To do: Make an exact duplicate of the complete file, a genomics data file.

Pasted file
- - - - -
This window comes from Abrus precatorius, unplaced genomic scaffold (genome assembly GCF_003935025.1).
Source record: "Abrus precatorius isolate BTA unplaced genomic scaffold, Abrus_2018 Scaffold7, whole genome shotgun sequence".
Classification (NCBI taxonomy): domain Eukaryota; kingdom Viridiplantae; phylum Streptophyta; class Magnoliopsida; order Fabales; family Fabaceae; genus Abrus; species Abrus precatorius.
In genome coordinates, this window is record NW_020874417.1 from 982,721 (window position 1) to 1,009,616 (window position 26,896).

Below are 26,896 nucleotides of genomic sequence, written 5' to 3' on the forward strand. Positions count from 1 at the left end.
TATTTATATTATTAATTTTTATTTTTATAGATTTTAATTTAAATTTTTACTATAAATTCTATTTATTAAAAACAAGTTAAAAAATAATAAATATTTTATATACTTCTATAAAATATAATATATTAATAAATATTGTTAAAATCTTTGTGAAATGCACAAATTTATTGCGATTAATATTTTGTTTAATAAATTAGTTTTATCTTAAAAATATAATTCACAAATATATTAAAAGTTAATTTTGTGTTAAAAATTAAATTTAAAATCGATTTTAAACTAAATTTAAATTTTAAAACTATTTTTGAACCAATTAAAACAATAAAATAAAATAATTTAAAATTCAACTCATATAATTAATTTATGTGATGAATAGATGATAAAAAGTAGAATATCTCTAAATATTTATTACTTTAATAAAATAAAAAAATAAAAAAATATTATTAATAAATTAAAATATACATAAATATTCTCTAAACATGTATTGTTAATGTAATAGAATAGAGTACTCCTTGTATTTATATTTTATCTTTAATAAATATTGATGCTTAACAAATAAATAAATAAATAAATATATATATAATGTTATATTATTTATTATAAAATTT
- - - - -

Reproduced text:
This window comes from Abrus precatorius, unplaced genomic scaffold (genome assembly GCF_003935025.1).
Source record: "Abrus precatorius isolate BTA unplaced genomic scaffold, Abrus_2018 Scaffold7, whole genome shotgun sequence".
Classification (NCBI taxonomy): domain Eukaryota; kingdom Viridiplantae; phylum Streptophyta; class Magnoliopsida; order Fabales; family Fabaceae; genus Abrus; species Abrus precatorius.
In genome coordinates, this window is record NW_020874417.1 from 982,721 (window position 1) to 1,009,616 (window position 26,896).

Below are 26,896 nucleotides of genomic sequence, written 5' to 3' on the forward strand. Positions count from 1 at the left end.
TATTTATATTATTAATTTTTATTTTTATAGATTTTAATTTAAATTTTTACTATAAATTCTATTTATTAAAAACAAGTTAAAAAATAATAAATATTTTATATACTTCTATAAAATATAATATATTAATAAATATTGTTAAAATCTTTGTGAAATGCACAAATTTATTGCGATTAATATTTTGTTTAATAAATTAGTTTTATCTTAAAAATATAATTCACAAATATATTAAAAGTTAATTTTGTGTTAAAAATTAAATTTAAAATCGATTTTAAACTAAATTTAAATTTTAAAACTATTTTTGAACCAATTAAAACAATAAAATAAAATAATTTAAAATTCAACTCATATAATTAATTTATGTGATGAATAGATGATAAAAAGTAGAATATCTCTAAATATTTATTACTTTAATAAAATAAAAAAATAAAAAAATATTATTAATAAATTAAAATATACATAAATATTCTCTAAACATGTATTGTTAATGTAATAGAATAGAGTACTCCTTGTATTTATATTTTATCTTTAATAAATATTGATGCTTAACAAATAAATAAATAAATAAATATATATATAATGTTATATTATTTATTATAAAATTT